Database to identify uninsured drivers delayed 2 years
After it was found out that there had been 2,700 motor insurance claims for uninsured or untraced drivers, the Fianna Fáil Spokesperson on Transport Deputy Robert Troy spoke out about the delays in establishing a fully functioning database to identify uninsured drivers is adding to the cost of motor insurance in Ireland.
Deputy Troy commented, “It is clear that the ultimate bearer of the cost of uninsured motorists is the insured motorist. While the cost of dealing with uninsured drivers is paid by the insurance industry through the Motor Insurers' Bureau of Ireland (MIBI), it is the compliant motorist who ends up paying by way of increased premiums.
“Following pressure from Fianna Fáil, the Government established a Cost of Insurance Working Group in 2016. That Group published its report on the cost of motor insurance in January 2017. Just over a year later, we are witnessing excessive delays implementing key parts of the report. The legislation to establish a national claims database to increase transparency in the market was due to be completed by the end of 2017, yet this legislation has yet to be published.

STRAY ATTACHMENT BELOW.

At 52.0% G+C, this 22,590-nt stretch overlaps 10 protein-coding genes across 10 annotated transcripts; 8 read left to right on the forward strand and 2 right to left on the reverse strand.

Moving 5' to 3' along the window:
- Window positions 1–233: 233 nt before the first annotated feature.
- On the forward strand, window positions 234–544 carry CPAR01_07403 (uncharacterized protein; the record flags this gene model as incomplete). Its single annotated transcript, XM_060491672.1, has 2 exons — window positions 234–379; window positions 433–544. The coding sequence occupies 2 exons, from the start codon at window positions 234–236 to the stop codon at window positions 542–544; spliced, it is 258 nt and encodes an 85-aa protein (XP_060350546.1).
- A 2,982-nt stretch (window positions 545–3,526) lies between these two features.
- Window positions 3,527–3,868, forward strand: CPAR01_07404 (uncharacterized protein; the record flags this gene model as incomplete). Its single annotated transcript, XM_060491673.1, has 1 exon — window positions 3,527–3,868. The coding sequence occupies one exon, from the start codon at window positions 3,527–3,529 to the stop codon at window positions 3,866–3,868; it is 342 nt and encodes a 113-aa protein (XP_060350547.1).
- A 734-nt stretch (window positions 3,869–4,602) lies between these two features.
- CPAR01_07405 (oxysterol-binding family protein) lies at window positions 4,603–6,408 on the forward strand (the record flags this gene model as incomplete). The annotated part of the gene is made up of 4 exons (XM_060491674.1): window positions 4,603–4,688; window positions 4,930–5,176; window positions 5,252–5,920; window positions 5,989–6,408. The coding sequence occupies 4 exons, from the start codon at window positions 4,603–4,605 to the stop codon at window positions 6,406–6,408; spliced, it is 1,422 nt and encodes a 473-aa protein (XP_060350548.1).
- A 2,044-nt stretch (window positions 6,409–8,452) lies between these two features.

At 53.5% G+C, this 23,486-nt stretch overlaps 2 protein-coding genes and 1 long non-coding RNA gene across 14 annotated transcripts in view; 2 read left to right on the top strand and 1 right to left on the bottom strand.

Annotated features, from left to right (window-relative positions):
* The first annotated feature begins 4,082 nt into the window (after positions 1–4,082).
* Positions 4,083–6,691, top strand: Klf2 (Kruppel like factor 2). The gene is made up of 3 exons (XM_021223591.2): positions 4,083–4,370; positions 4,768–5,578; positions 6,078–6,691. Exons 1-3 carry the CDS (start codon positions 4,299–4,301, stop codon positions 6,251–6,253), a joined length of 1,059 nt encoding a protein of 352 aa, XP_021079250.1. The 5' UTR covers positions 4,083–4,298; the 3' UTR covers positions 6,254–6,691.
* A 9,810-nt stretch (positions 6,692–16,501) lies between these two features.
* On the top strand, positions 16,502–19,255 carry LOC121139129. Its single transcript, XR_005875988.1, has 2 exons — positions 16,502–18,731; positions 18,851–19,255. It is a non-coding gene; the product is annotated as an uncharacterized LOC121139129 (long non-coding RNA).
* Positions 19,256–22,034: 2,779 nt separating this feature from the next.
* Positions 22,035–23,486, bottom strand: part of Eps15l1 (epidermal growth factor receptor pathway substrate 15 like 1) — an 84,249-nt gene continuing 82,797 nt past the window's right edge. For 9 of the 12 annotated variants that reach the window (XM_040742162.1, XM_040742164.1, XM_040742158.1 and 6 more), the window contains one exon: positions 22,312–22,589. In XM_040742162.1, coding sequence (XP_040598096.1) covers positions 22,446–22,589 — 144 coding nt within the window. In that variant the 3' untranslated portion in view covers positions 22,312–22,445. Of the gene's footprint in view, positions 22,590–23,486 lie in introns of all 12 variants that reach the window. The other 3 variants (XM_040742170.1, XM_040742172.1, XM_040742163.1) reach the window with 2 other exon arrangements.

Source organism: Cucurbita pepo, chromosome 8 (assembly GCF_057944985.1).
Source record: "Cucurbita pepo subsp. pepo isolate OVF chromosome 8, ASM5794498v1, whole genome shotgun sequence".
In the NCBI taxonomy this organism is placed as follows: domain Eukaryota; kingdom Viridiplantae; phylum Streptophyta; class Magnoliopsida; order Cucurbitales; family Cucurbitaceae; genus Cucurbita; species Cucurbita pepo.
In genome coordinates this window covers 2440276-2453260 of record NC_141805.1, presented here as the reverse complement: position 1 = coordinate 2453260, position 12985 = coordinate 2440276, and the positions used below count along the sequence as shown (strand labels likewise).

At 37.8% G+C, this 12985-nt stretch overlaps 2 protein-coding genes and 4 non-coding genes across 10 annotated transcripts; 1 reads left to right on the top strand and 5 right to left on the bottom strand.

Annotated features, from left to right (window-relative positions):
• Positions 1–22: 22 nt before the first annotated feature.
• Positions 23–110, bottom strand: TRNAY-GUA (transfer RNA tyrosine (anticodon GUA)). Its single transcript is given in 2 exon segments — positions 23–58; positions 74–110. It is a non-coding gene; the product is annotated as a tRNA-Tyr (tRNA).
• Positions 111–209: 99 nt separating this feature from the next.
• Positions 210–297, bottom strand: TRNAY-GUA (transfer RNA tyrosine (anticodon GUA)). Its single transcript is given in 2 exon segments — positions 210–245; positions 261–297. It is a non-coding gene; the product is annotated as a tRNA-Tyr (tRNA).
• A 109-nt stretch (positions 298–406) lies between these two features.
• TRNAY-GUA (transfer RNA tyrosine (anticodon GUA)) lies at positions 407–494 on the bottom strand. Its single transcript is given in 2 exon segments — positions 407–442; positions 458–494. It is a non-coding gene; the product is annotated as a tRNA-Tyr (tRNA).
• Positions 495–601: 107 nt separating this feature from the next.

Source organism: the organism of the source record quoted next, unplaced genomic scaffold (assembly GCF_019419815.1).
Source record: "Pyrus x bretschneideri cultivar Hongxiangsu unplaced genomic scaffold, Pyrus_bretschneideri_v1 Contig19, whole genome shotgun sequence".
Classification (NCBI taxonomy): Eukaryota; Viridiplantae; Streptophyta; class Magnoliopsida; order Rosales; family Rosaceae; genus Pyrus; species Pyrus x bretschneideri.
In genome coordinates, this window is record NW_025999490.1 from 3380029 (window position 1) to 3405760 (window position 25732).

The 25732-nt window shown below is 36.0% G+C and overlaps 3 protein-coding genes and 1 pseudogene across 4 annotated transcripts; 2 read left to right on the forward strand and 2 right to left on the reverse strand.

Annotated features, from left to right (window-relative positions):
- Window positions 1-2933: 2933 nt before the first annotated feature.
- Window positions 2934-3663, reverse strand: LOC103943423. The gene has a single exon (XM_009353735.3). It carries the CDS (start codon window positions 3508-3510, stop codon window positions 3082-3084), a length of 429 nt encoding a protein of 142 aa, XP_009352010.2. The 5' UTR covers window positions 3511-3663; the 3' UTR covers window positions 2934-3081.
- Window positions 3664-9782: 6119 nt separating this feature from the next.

“The MIBI announced that 2,700 claims in 2017 involved uninsured drivers. It is staggering that the database to identify uninsured drivers is now set to be delayed by up to two years. In the original January 2017 report on motor insurance, the deadline for the completion of this database was set for quarter 3 or quarter 4 of this year. However, in the most recent update from October 2017 the deadline has been pushed out to quarter 3 2020.
“It was also envisaged that a fully functioning National Fleet Database to deal with uninsured drivers in fleets would be completed by the end of 2018. Incredibly there now is no deadline for the completion of this action point. Plans to establish a Master License Record are also now delayed by two years.
“The Government has taken its eye off the ball when it comes to cost of motor insurance. The recommendations outlined in January 2017 must be completed on time so that customers can start seeing tangible benefits and ultimately a reduction in their premiums. Fianna Fáil will continue to hold this Government to account until this is accomplished", concluded Deputy Troy.